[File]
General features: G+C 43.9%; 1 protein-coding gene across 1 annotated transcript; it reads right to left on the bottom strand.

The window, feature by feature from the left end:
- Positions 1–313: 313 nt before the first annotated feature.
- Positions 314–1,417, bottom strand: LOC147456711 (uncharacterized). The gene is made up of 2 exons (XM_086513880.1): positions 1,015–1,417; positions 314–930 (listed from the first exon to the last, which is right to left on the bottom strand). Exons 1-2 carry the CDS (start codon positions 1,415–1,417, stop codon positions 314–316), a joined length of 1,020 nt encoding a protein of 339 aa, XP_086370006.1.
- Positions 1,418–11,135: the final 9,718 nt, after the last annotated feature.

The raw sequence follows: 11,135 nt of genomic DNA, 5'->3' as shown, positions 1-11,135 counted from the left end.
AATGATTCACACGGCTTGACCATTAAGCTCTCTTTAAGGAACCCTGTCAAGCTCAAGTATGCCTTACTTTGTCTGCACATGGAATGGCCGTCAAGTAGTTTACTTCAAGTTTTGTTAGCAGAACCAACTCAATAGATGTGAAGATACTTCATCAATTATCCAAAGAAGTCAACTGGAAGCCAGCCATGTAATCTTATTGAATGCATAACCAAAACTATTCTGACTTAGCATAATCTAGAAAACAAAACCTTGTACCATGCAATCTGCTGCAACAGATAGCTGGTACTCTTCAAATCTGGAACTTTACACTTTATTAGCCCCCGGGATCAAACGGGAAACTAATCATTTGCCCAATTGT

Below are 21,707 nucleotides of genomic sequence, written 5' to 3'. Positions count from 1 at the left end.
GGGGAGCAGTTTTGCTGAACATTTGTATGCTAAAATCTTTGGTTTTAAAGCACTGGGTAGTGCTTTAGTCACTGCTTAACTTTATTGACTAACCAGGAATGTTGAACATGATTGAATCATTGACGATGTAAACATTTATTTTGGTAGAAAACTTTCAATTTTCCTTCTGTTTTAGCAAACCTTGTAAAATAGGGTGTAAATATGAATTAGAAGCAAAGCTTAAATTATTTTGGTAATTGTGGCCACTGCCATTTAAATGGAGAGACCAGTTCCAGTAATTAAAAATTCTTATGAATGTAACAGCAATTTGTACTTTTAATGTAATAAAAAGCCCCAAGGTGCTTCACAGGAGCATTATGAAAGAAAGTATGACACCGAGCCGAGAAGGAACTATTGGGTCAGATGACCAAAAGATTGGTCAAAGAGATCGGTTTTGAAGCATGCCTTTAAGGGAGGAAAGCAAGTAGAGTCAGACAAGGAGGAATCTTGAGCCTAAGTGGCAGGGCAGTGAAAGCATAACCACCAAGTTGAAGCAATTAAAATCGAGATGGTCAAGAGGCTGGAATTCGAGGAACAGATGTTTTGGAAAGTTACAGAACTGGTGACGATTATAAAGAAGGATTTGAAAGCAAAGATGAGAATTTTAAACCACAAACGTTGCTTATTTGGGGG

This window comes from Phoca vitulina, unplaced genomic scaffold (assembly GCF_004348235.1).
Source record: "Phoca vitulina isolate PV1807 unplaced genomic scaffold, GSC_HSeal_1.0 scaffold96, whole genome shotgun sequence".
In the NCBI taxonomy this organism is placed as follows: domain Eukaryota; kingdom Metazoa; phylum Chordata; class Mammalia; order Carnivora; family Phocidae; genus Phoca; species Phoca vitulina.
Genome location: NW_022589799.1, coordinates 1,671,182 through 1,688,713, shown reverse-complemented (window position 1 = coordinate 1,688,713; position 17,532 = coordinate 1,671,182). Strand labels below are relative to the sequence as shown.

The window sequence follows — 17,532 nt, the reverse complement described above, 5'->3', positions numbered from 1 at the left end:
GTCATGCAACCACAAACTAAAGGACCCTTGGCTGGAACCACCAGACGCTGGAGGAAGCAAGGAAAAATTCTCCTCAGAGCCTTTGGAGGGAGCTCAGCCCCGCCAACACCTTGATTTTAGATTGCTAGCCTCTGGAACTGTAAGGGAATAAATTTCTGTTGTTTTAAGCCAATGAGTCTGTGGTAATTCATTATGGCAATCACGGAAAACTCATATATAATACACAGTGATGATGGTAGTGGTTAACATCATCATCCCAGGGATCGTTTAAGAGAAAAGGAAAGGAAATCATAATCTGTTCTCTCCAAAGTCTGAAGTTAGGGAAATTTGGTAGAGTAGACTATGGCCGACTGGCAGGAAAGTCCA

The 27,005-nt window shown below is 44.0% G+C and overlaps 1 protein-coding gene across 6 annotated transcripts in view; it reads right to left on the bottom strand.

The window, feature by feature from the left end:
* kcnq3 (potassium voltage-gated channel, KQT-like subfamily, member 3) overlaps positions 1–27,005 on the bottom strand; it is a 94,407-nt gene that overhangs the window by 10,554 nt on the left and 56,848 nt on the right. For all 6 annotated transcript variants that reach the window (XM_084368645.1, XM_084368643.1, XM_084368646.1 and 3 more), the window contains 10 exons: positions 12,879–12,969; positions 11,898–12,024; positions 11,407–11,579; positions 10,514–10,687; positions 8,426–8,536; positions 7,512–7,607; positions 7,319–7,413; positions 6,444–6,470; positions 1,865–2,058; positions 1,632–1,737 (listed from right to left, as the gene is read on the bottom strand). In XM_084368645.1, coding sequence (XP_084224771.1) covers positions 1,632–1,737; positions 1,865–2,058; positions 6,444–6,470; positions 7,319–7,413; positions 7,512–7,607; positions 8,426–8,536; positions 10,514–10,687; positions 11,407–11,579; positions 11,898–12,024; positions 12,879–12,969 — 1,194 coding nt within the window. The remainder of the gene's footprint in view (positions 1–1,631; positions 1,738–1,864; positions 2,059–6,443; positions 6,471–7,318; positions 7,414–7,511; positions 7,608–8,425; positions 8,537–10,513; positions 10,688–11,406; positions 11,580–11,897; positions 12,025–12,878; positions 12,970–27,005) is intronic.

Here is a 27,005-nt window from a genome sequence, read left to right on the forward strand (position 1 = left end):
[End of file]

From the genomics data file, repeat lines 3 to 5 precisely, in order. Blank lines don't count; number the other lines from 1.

- Positions 1–313: 313 nt before the first annotated feature.
- Positions 314–1,417, bottom strand: LOC147456711 (uncharacterized). The gene is made up of 2 exons (XM_086513880.1): positions 1,015–1,417; positions 314–930 (listed from the first exon to the last, which is right to left on the bottom strand). Exons 1-2 carry the CDS (start codon positions 1,415–1,417, stop codon positions 314–316), a joined length of 1,020 nt encoding a protein of 339 aa, XP_086370006.1.
- Positions 1,418–11,135: the final 9,718 nt, after the last annotated feature.